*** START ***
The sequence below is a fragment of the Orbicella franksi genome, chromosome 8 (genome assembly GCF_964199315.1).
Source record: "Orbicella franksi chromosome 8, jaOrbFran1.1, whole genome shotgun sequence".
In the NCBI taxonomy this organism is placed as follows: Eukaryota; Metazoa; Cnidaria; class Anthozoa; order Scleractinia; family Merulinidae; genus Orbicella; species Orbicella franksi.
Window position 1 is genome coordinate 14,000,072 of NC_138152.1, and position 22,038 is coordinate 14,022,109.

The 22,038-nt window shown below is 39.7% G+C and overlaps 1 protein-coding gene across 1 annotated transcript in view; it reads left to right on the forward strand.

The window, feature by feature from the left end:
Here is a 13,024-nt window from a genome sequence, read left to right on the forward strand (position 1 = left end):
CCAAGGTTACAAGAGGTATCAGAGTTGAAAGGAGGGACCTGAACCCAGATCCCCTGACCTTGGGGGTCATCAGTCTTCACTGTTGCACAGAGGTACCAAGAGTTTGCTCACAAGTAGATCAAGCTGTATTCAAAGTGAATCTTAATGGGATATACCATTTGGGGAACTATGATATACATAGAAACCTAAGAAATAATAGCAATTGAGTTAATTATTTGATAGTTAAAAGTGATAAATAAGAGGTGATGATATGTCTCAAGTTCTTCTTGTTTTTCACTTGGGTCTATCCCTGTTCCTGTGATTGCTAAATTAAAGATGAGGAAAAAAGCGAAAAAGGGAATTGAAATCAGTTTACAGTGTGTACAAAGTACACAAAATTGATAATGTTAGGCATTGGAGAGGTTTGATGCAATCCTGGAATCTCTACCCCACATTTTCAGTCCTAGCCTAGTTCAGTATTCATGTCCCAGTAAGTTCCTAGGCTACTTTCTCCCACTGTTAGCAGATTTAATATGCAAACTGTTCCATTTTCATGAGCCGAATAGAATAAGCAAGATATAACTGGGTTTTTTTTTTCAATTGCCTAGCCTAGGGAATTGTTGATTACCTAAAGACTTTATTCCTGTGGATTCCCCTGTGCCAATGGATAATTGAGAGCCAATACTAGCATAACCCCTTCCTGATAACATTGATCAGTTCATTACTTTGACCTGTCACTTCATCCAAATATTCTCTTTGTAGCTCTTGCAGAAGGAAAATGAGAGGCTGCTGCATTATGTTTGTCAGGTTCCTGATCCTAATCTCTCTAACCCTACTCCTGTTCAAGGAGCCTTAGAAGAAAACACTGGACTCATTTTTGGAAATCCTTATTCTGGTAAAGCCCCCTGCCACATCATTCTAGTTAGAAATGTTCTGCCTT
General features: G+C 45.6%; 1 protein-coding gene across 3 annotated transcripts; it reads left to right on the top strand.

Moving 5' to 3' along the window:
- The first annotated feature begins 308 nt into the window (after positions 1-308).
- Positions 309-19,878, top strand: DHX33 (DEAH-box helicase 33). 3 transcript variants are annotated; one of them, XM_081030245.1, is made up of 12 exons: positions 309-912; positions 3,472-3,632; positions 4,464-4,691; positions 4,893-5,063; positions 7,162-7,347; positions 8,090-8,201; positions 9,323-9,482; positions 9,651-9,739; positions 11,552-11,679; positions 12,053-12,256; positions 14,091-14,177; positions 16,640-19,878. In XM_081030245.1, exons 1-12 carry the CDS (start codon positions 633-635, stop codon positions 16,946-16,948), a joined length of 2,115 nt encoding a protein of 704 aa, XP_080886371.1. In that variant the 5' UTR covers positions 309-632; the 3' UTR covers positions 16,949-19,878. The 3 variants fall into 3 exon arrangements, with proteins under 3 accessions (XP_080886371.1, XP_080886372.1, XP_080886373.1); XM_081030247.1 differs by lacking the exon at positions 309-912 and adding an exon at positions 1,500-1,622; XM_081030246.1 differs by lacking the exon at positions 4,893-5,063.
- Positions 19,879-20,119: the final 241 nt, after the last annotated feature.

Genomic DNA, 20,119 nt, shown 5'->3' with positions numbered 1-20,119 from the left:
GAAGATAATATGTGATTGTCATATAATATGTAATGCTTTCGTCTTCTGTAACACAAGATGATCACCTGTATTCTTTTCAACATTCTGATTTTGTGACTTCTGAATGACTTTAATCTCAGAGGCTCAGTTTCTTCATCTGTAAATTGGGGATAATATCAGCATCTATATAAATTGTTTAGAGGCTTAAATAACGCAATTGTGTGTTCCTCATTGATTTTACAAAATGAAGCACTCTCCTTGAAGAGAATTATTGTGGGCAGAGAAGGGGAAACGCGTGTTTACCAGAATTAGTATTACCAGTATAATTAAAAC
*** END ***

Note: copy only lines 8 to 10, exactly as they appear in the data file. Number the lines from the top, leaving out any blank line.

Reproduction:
CCAAGGTTACAAGAGGTATCAGAGTTGAAAGGAGGGACCTGAACCCAGATCCCCTGACCTTGGGGGTCATCAGTCTTCACTGTTGCACAGAGGTACCAAGAGTTTGCTCACAAGTAGATCAAGCTGTATTCAAAGTGAATCTTAATGGGATATACCATTTGGGGAACTATGATATACATAGAAACCTAAGAAATAATAGCAATTGAGTTAATTATTTGATAGTTAAAAGTGATAAATAAGAGGTGATGATATGTCTCAAGTTCTTCTTGTTTTTCACTTGGGTCTATCCCTGTTCCTGTGATTGCTAAATTAAAGATGAGGAAAAAAGCGAAAAAGGGAATTGAAATCAGTTTACAGTGTGTACAAAGTACACAAAATTGATAATGTTAGGCATTGGAGAGGTTTGATGCAATCCTGGAATCTCTACCCCACATTTTCAGTCCTAGCCTAGTTCAGTATTCATGTCCCAGTAAGTTCCTAGGCTACTTTCTCCCACTGTTAGCAGATTTAATATGCAAACTGTTCCATTTTCATGAGCCGAATAGAATAAGCAAGATATAACTGGGTTTTTTTTTTCAATTGCCTAGCCTAGGGAATTGTTGATTACCTAAAGACTTTATTCCTGTGGATTCCCCTGTGCCAATGGATAATTGAGAGCCAATACTAGCATAACCCCTTCCTGATAACATTGATCAGTTCATTACTTTGACCTGTCACTTCATCCAAATATTCTCTTTGTAGCTCTTGCAGAAGGAAAATGAGAGGCTGCTGCATTATGTTTGTCAGGTTCCTGATCCTAATCTCTCTAACCCTACTCCTGTTCAAGGAGCCTTAGAAGAAAACACTGGACTCATTTTTGGAAATCCTTATTCTGGTAAAGCCCCCTGCCACATCATTCTAGTTAGAAATGTTCTGCCTT
General features: G+C 45.6%; 1 protein-coding gene across 3 annotated transcripts; it reads left to right on the top strand.

Moving 5' to 3' along the window: